WordPress is the most widely used content management system on the Internet, but for years it has been successfully targeted by hackers. In February, hackers defaced over 1.5 million WordPress pages, and other vulnerabilities to the company’s content management system (CMS) are frequently identified.
Indeed, just days ago, Sucuri researchers discovered another flaw. They describe it as a “severe” SQL injection vulnerability, and it can be found in the popular plugin WordPress Statistics.
WordPress’s reputation led to IBM X-Force publishing research in May that questioned the CMS’s ability to reduce its susceptibility to an attack.
According to IBM X-Force’s researchers, “the sheer quantity of WordPress-based sites makes them natural targets for spammers and cybercriminals who compromise legitimate websites to freely host their own malicious content. And since so many sites are based on the same code, finding just one vulnerability can mean compromising the lot of them, a practice that black-hat hackers apply to any type of platform”.
However, IBM X-Force’s researchers note that the problem also stems from the number of WordPress users who fail to patch plugins. These patches are often applied automatically, but many users don’t upgrade, leaving them susceptible to an attack.
Javvid Malik, a security advocate at AlienVault, also picked up on the fact that WordPress users contribute to the site’s security flaws. Speaking to SC Media, he said that WordPress’s security model means that users don’t know which security aspects are their responsibility when it comes to maintaining WordPress. To resolve this, he recommends that the site raises awareness of users’ security obligations, and that users are given the right tools to audit their sites themselves.
Tips to keep your WordPress account secure
In May, Business 2 Community published seven tips to keep your WordPress account secure:
- Update regularly: Updates fix vulnerabilities, so applying them is crucial.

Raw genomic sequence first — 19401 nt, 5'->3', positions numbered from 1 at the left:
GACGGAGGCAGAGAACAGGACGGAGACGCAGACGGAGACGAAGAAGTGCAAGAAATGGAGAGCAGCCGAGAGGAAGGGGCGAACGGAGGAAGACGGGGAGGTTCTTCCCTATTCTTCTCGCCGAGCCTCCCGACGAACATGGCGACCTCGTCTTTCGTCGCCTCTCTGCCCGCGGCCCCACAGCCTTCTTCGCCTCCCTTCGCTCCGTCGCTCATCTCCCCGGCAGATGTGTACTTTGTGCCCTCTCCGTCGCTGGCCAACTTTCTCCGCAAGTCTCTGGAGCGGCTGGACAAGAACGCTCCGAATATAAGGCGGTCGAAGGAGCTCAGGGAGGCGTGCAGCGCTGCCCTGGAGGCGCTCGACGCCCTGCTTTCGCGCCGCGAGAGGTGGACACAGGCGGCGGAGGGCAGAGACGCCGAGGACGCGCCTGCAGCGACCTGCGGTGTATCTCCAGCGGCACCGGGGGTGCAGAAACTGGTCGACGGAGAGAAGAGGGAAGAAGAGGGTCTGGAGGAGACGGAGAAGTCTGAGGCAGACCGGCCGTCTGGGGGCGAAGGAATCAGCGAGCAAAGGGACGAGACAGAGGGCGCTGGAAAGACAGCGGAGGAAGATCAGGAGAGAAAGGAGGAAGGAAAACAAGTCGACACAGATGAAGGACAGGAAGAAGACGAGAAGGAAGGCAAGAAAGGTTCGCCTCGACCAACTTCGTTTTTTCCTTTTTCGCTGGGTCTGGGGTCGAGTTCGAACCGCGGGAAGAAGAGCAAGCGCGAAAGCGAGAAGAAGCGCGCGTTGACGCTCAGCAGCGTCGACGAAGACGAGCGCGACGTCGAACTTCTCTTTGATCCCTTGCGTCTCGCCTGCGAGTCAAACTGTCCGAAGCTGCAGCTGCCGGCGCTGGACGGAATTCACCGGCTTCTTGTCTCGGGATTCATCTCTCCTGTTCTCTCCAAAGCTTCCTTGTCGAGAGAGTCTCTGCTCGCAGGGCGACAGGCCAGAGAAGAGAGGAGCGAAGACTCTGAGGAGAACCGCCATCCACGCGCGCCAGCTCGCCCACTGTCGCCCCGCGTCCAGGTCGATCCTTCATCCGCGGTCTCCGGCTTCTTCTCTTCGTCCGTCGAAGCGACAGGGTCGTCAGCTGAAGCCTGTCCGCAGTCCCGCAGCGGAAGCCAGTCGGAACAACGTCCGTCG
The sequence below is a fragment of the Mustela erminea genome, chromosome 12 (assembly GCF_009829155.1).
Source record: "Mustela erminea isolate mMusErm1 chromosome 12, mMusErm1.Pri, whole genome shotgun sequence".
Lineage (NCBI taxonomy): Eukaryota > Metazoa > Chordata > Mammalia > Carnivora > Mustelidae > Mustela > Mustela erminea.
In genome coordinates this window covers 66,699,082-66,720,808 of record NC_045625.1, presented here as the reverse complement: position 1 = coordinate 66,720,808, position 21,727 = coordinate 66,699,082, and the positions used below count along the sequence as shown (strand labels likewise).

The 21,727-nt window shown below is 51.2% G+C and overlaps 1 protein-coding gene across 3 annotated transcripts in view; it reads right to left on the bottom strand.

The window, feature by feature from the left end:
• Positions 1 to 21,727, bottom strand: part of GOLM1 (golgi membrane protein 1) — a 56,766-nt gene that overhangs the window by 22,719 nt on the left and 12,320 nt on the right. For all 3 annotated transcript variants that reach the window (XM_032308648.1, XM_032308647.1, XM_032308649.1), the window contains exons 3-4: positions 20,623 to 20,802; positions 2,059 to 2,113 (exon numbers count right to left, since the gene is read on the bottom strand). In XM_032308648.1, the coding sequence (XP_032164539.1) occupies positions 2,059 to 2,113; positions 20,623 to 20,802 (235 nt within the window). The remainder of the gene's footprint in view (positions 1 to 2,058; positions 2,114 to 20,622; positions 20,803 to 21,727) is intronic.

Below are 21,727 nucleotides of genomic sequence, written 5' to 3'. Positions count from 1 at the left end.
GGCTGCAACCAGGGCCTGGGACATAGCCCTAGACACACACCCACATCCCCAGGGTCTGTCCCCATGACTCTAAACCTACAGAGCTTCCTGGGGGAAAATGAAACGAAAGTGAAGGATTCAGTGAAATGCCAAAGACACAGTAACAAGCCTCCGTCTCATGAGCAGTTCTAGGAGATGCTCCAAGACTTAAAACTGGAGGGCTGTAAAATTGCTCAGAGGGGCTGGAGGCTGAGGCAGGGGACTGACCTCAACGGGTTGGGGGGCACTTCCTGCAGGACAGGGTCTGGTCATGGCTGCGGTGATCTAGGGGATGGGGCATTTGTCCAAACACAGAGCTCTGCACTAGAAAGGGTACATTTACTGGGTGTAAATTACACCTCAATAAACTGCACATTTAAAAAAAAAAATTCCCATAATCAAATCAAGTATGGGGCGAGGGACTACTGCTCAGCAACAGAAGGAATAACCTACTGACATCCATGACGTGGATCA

- Download only from well-known sources: You should only download from WordPress.org or other respected developers.
- Delete all unused plugins: Having fewer themes and plugins means that you’ll have fewer potential vulnerabilities for a hacker to exploit.
- Change your admin username: ‘Admin’ is the default WordPress username, so it’s important to change it to something harder to guess.
- Improve your password strength: Create a password that’s at least 12 characters, including letters, numbers and symbols.
- Change files and directory permissions: File and directory permissions determine which users can read, write, modify and access those files.
- Back up: If you do get hacked, a backup will allow you to restore your site to the way it was before the attack. The site recommends either daily or real-time backups.
Identify your vulnerabilities
WordPress is obviously not the only way in which you could be targeted by an attack, and it’s certainly not the most critical attack vector. Regardless, you are almost certainly going to be targeted by random, indiscriminate attacks sooner or later, so you need to make sure your organisation is secure. This means conducting regular penetration tests.
IT Governance’s Web Application Penetration Test helps you identify potential vulnerabilities in your websites and web applications to ensure all areas of your web applications are tested.